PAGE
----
The walls blinded him with their whiteness when Wesley arrived, although the effect would pass later. The architecture was neoclassical; he refrained from identifying it more specifically. There was no reason the afterlife must hew to history. He set down his shotgun, and found instead his spectacles in his hands. All right, then; he put them on. He looked again and the shotgun had vanished.
He had no more need for weapons, anyway.
"I keep expecting Cordy, you know," a man's voice said conversationally from the shadows to his left. There was--not a breeze exactly, but something like a draft, carrying the smell of cheap beer and wood shavings and, incongruously, pages left unturned upon the shelf too long.
Wesley walked toward the man. The shadows lengthened, but he felt at ease; they weren't that kind of shadows. "What do you know about Cordelia?" he said sharply.
The man in the shadows was sitting at a table, fingers tapping against its surface. "I knew her before you did, man."
Irish accent. Wesley looked more closely and realized he had seen this man before, in rough, hurried strokes of pencil upon crinkled paper, as though the artist had found it unbearable to remember details too closely. "You're Doyle."
The man tipped his head. "Maybe I am. And who are you?"
"Wesley Wyndham-Pryce." It hurt less to say than he would have thought. He had expected that death would offer some kind of anonymity, some escape from his father's name--escape from the man who had failed a Slayer and betrayed a friend.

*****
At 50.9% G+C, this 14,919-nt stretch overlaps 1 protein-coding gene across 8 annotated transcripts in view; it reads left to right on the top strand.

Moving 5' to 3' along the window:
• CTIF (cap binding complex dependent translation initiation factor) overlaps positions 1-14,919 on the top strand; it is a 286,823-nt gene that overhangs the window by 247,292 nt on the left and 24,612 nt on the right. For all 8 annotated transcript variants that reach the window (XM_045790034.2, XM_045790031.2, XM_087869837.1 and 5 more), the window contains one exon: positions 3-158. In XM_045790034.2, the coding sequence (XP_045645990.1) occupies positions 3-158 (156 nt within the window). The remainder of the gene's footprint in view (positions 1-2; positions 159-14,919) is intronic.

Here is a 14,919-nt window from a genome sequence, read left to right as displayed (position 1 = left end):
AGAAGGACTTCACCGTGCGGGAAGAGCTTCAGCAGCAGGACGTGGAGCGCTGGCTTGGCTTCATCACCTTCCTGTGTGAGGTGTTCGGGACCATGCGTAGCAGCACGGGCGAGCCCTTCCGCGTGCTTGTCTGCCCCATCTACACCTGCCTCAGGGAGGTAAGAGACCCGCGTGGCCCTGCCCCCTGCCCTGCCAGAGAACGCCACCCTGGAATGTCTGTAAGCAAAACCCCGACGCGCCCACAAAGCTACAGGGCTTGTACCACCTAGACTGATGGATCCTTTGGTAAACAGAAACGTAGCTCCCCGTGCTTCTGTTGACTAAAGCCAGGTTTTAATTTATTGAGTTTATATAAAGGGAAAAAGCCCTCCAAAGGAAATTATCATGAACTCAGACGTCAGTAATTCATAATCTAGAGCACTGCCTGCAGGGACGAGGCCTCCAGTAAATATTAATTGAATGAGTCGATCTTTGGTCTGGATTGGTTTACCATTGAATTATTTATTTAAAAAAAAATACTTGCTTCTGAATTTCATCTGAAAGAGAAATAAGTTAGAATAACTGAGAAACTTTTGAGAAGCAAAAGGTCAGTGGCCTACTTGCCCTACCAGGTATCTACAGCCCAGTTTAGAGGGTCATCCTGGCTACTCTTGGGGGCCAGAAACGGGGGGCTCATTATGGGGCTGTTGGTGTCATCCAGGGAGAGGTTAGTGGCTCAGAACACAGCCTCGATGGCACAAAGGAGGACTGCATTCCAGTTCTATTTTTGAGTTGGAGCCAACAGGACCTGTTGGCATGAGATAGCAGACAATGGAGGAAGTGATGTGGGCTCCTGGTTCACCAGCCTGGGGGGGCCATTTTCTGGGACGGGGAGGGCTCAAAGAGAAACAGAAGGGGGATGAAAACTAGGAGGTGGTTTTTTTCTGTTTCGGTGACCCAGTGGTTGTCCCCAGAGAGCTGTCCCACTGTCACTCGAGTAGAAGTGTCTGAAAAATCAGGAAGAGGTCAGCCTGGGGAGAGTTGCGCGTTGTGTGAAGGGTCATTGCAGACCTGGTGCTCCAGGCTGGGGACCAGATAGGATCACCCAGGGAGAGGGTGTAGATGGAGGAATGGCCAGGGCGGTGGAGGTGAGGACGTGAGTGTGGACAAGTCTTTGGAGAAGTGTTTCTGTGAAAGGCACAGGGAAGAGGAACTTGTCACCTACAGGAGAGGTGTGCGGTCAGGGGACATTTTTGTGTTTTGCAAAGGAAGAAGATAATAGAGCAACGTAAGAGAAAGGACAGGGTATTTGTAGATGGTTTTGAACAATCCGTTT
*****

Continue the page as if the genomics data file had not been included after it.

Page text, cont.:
"Pull up a chair," Doyle said easily. "Not like we're in any rush. If you're like me, you're here because you like to be."
Wesley sat. "I gather you're not here to play darts," Wesley said. He didn't see a dart board in any case. "This is rather unpopulated for a bar."
Doyle said, "There used to be a woman who came through here every so often. Small, blonde..."
Wesley, who was beginning to apprehend the situation, nearly upended the table getting up. "The Sl--"
"Sit down. Slayers have their own places to be. No, this one had a voice like sin--appropriate, really. She sang. We have to make our own entertainment here. But she's gone elsewhere."
Darla, Wesley thought. "And Cordelia's not here."
Doyle shrugged, although his eyes were dark for a moment. "What can I say? Life goes on. Even when it doesn't. I gotta tell you, it's a good thing Phantom Dennis has his own thing going, or life around here really would be hell."
"We forgot about Dennis," Wesley said heavily. "There isn't any excuse."
"It's not about excuses," Doyle said. "It's not even about blame. It's about going on."
Wesley appreciated the irony of that remark. The quirk of Doyle's mouth suggested he wasn't unaware of it, himself. "So," Wesley said, "it's just the two of us." It was better that way, he knew it already, but it didn't feel that way.
(He didn't think about Fred.)
Wesley was bemused. "What do you do to pass the time?"
"Well," Doyle said, "we probably could scare up a dart board."
In the bar there wasn't anything to drink, which was perhaps just as well--Wesley would only have hallucinated about Fred, or Illyria, or both. They talked. Doyle was glib in the way that people were when they were trying not to dredge up their own histories.
"What are we waiting for here?" Wesley asked. "Surely if Darla escaped--"
Doyle's glance was startled. "Is that what you think she did?" He grimaced. "We're not in purgatory."